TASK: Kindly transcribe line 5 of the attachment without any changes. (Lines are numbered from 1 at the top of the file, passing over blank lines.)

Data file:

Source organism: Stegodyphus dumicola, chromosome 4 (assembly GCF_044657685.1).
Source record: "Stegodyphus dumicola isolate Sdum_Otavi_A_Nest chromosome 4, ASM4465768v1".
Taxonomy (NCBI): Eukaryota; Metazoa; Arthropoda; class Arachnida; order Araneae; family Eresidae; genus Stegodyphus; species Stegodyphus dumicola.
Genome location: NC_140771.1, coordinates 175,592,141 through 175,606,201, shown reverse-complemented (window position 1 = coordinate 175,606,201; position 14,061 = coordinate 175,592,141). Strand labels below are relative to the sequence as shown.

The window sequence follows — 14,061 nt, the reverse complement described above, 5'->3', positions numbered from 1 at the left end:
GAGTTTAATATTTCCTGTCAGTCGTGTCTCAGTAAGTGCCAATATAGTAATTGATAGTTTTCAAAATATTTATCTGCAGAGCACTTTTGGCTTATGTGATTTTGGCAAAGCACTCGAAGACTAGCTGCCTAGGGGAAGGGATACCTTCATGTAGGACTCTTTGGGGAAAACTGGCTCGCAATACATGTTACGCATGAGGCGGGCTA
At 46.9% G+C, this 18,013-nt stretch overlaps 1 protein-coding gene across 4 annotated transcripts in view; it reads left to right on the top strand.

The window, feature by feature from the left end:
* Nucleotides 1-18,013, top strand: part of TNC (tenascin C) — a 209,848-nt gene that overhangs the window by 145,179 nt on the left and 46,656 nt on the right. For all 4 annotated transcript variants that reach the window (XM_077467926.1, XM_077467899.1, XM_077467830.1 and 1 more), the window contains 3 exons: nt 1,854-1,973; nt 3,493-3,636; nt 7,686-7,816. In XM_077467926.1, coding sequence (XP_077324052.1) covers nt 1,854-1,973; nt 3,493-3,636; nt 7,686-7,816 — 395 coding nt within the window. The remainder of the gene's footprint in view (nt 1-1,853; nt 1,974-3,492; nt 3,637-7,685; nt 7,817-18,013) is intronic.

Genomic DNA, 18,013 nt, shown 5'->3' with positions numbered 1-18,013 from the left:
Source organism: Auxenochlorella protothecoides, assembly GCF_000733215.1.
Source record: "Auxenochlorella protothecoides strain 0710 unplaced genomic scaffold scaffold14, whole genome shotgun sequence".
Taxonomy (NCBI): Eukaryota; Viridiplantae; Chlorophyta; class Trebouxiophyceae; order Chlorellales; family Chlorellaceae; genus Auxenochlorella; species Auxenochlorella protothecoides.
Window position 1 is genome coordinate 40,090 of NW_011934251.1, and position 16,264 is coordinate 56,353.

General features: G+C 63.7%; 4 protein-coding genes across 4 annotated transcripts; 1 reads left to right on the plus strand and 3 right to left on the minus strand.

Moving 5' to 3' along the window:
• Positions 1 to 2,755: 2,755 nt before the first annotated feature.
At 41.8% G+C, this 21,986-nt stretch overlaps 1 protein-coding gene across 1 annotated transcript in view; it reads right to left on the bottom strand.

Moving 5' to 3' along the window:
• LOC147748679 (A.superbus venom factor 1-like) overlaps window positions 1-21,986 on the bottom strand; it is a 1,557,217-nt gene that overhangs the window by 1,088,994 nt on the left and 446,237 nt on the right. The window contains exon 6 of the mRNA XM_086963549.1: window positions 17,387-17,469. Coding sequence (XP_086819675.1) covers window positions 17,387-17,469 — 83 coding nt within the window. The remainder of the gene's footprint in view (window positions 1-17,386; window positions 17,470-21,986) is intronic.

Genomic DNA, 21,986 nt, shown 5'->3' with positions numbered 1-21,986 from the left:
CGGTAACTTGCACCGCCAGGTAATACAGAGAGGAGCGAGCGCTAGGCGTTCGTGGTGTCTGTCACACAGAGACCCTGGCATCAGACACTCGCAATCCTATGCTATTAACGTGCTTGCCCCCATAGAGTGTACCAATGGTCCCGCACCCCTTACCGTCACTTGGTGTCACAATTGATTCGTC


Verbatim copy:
The window sequence follows — 14,061 nt, the reverse complement described above, 5'->3', positions numbered from 1 at the left end: